Mobed Shahzadi played a critical role as a member of the first "Khobregan" assembly after the Islamic revolution in Iran, where he defended the rights of not only Zarathushtrians but of all the religious minorities of Iran.  His dedication and courage in effect made him the single representative of all the minorities in that Islamic constitutionsal body. 

Mobed Rostam was a selfless dedicated person who made many short and long trips, trying to help his people to understand their proud heritage and honorable religion.  Many non-Zarathushtrians who wanted to know more about the rich heritage of their ancestors would seek his insights on historical, cultural and religious matters. 

Mobed Rostam in his fruitful life participated in many national and international congresses around the world.  Amongst his writings one can find:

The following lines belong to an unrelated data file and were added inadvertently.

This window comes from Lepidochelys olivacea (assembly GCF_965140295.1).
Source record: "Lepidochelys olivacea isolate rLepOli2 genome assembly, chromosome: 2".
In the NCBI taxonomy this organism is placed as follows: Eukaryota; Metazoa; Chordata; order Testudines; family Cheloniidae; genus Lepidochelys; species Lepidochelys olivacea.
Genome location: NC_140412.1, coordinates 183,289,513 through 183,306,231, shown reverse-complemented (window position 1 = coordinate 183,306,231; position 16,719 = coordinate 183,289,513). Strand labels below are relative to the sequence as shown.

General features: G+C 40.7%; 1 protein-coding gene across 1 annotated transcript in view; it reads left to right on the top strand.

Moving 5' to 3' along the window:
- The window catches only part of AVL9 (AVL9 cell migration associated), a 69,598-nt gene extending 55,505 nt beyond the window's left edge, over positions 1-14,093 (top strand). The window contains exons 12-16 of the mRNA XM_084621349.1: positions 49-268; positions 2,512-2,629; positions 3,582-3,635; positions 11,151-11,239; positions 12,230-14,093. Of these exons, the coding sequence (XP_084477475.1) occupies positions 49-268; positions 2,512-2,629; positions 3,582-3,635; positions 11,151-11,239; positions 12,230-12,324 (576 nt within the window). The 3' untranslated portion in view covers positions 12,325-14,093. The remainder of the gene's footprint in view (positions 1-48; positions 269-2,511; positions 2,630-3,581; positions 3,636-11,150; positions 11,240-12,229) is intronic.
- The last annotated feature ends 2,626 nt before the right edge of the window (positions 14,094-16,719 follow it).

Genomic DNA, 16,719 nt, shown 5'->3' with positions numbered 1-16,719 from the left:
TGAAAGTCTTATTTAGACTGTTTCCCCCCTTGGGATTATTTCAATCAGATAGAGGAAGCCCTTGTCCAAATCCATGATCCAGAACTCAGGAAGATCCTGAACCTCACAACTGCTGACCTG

1.  "The Vision of Zarathushtra,” published in 1357 YZ

  2.  "The Translation of Gathas,” in 1367

  3. A Look into the Gathas

  4.  "Zarathushtrianism is Monothestic” in 1354

  5. An Analysis of Zarathushtra's Teaching by Tahmoras  Sethna, 1344

  6. "A Look into Marriage Laws in Ancient Iran” by Jamshid Kavoos Katrak,  1332

  7.  "The Alphabet of the Avesta"  (A book on Avestan Language and Farsi Pronunciations)

  8. "The Civil Code of Zarathushtrians of Sassanin era,” 1355. This article was based on his thesis to satisfay the requirements of his graduation from the University of Tehran, School of Law.

  9.  “Passages from the Avesta for the Young Zarathushtrians,” 1337

  10. “The Avestan prayers for the departed with commentaties in Farsi,” 1319

  11. Series of Religious Booklets for education of young adults

  12. “Zarathushtra and his Teachings”

  13. “Translation of the work of the late Dastur Manekji Dhala on Understanding God from a Zarathushtrian Perspective”

  14. “The Literature of Pahlavi, Pazand and Faris Dari”

Mobed Rostam lived a fruitful life of 88 years. Upon his demise, several scholars and other prominent Iranians spoke about his distinguished life of service and dedication to his community and nation.